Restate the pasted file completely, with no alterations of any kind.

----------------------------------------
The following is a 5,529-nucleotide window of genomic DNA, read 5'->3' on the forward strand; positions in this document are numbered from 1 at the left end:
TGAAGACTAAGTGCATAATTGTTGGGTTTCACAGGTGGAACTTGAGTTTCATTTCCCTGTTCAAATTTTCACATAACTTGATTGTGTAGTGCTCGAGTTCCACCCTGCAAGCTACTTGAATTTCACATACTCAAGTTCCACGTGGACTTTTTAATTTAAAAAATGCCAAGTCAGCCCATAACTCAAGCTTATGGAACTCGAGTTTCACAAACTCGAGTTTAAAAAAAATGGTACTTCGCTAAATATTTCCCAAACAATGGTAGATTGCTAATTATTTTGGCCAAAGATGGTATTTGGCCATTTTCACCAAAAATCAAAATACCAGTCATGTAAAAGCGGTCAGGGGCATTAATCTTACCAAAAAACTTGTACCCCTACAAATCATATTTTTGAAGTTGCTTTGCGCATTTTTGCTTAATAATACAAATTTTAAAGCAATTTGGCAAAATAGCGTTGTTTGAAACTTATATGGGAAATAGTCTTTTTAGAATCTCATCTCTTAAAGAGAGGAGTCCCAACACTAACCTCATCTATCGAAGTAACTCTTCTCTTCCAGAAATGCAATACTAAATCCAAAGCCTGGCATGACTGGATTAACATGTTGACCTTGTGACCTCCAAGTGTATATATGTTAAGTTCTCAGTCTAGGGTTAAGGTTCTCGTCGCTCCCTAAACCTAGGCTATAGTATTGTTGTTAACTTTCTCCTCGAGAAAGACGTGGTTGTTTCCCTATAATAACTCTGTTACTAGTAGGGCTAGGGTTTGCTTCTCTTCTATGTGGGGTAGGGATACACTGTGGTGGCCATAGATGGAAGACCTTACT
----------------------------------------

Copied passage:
The following is a 5,529-nucleotide window of genomic DNA, read 5'->3' on the forward strand; positions in this document are numbered from 1 at the left end:
TGAAGACTAAGTGCATAATTGTTGGGTTTCACAGGTGGAACTTGAGTTTCATTTCCCTGTTCAAATTTTCACATAACTTGATTGTGTAGTGCTCGAGTTCCACCCTGCAAGCTACTTGAATTTCACATACTCAAGTTCCACGTGGACTTTTTAATTTAAAAAATGCCAAGTCAGCCCATAACTCAAGCTTATGGAACTCGAGTTTCACAAACTCGAGTTTAAAAAAAATGGTACTTCGCTAAATATTTCCCAAACAATGGTAGATTGCTAATTATTTTGGCCAAAGATGGTATTTGGCCATTTTCACCAAAAATCAAAATACCAGTCATGTAAAAGCGGTCAGGGGCATTAATCTTACCAAAAAACTTGTACCCCTACAAATCATATTTTTGAAGTTGCTTTGCGCATTTTTGCTTAATAATACAAATTTTAAAGCAATTTGGCAAAATAGCGTTGTTTGAAACTTATATGGGAAATAGTCTTTTTAGAATCTCATCTCTTAAAGAGAGGAGTCCCAACACTAACCTCATCTATCGAAGTAACTCTTCTCTTCCAGAAATGCAATACTAAATCCAAAGCCTGGCATGACTGGATTAACATGTTGACCTTGTGACCTCCAAGTGTATATATGTTAAGTTCTCAGTCTAGGGTTAAGGTTCTCGTCGCTCCCTAAACCTAGGCTATAGTATTGTTGTTAACTTTCTCCTCGAGAAAGACGTGGTTGTTTCCCTATAATAACTCTGTTACTAGTAGGGCTAGGGTTTGCTTCTCTTCTATGTGGGGTAGGGATACACTGTGGTGGCCATAGATGGAAGACCTTACT